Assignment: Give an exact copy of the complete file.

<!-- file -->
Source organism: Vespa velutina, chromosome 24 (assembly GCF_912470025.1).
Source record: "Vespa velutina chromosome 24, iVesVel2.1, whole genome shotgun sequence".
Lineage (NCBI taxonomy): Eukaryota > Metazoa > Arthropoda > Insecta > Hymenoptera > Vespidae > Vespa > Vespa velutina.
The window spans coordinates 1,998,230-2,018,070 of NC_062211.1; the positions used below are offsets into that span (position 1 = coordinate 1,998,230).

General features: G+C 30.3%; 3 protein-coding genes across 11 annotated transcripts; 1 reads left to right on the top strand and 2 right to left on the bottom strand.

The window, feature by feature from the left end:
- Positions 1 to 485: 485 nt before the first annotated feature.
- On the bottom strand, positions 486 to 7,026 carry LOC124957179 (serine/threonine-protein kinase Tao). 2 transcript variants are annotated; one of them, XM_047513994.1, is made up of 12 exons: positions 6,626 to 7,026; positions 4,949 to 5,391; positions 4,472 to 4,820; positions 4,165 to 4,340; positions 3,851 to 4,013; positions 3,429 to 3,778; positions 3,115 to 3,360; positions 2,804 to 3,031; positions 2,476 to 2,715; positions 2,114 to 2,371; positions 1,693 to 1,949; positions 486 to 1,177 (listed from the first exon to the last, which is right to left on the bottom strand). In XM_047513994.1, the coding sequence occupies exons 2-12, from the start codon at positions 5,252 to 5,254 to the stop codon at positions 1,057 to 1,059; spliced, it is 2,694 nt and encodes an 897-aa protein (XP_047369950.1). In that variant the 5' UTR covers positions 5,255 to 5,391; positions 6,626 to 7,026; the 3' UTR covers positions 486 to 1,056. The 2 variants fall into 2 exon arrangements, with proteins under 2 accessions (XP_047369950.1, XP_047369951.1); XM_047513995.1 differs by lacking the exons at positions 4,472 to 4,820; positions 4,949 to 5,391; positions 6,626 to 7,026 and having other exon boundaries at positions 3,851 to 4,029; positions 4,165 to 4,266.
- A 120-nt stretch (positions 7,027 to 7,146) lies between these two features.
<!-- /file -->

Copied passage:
Source organism: Vespa velutina, chromosome 24 (assembly GCF_912470025.1).
Source record: "Vespa velutina chromosome 24, iVesVel2.1, whole genome shotgun sequence".
Lineage (NCBI taxonomy): Eukaryota > Metazoa > Arthropoda > Insecta > Hymenoptera > Vespidae > Vespa > Vespa velutina.
The window spans coordinates 1,998,230-2,018,070 of NC_062211.1; the positions used below are offsets into that span (position 1 = coordinate 1,998,230).

General features: G+C 30.3%; 3 protein-coding genes across 11 annotated transcripts; 1 reads left to right on the top strand and 2 right to left on the bottom strand.

The window, feature by feature from the left end:
- Positions 1 to 485: 485 nt before the first annotated feature.
- On the bottom strand, positions 486 to 7,026 carry LOC124957179 (serine/threonine-protein kinase Tao). 2 transcript variants are annotated; one of them, XM_047513994.1, is made up of 12 exons: positions 6,626 to 7,026; positions 4,949 to 5,391; positions 4,472 to 4,820; positions 4,165 to 4,340; positions 3,851 to 4,013; positions 3,429 to 3,778; positions 3,115 to 3,360; positions 2,804 to 3,031; positions 2,476 to 2,715; positions 2,114 to 2,371; positions 1,693 to 1,949; positions 486 to 1,177 (listed from the first exon to the last, which is right to left on the bottom strand). In XM_047513994.1, the coding sequence occupies exons 2-12, from the start codon at positions 5,252 to 5,254 to the stop codon at positions 1,057 to 1,059; spliced, it is 2,694 nt and encodes an 897-aa protein (XP_047369950.1). In that variant the 5' UTR covers positions 5,255 to 5,391; positions 6,626 to 7,026; the 3' UTR covers positions 486 to 1,056. The 2 variants fall into 2 exon arrangements, with proteins under 2 accessions (XP_047369950.1, XP_047369951.1); XM_047513995.1 differs by lacking the exons at positions 4,472 to 4,820; positions 4,949 to 5,391; positions 6,626 to 7,026 and having other exon boundaries at positions 3,851 to 4,029; positions 4,165 to 4,266.
- A 120-nt stretch (positions 7,027 to 7,146) lies between these two features.